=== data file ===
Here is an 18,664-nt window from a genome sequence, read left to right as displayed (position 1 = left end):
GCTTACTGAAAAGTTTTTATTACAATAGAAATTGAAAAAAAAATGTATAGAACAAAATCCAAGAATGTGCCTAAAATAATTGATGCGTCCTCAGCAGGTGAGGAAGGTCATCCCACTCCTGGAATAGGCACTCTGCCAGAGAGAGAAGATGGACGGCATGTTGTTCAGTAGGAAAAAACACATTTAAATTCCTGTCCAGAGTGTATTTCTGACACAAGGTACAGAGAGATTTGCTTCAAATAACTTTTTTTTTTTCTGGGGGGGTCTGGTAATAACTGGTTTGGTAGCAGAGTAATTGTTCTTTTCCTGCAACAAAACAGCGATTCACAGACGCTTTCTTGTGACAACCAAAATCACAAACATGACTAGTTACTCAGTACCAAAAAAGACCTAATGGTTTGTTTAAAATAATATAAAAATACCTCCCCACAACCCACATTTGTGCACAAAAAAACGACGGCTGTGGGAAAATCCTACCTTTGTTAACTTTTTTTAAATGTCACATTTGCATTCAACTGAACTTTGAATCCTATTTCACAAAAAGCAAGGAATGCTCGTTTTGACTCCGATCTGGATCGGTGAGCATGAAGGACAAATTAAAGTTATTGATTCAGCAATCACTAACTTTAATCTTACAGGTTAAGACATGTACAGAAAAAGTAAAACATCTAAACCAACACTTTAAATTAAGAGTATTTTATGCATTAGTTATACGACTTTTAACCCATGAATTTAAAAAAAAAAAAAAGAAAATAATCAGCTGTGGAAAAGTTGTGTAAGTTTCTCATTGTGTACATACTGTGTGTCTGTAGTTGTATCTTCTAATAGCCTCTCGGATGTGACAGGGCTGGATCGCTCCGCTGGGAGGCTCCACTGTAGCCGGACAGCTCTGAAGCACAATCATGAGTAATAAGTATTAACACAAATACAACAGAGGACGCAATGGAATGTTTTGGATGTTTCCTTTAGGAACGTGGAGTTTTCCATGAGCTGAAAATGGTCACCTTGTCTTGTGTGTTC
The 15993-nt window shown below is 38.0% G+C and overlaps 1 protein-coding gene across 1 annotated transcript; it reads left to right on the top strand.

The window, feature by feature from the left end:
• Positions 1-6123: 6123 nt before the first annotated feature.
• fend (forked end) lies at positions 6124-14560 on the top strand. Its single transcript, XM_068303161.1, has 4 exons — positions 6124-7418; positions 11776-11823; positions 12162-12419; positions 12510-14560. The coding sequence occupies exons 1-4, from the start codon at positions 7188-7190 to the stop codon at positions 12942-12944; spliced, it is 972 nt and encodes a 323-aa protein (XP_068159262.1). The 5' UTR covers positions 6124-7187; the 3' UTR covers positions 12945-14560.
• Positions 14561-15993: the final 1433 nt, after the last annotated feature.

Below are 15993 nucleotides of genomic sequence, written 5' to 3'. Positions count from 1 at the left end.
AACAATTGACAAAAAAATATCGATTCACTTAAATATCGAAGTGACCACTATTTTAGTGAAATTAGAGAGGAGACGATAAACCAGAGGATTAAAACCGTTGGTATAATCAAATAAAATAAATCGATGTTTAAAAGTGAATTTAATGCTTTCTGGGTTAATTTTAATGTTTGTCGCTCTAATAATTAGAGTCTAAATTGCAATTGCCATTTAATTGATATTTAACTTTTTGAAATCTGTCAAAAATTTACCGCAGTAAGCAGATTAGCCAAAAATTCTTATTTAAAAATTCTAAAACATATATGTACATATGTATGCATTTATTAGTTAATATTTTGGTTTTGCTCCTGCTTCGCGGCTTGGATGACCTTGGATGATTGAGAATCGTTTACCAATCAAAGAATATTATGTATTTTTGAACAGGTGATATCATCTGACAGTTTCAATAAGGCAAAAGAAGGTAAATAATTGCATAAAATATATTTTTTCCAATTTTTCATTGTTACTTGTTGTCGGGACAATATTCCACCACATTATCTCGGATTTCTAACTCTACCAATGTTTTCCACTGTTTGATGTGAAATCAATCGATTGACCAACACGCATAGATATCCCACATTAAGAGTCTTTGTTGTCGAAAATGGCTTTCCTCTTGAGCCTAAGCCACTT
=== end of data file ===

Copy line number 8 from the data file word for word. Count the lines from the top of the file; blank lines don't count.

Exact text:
Below are 15993 nucleotides of genomic sequence, written 5' to 3'. Positions count from 1 at the left end.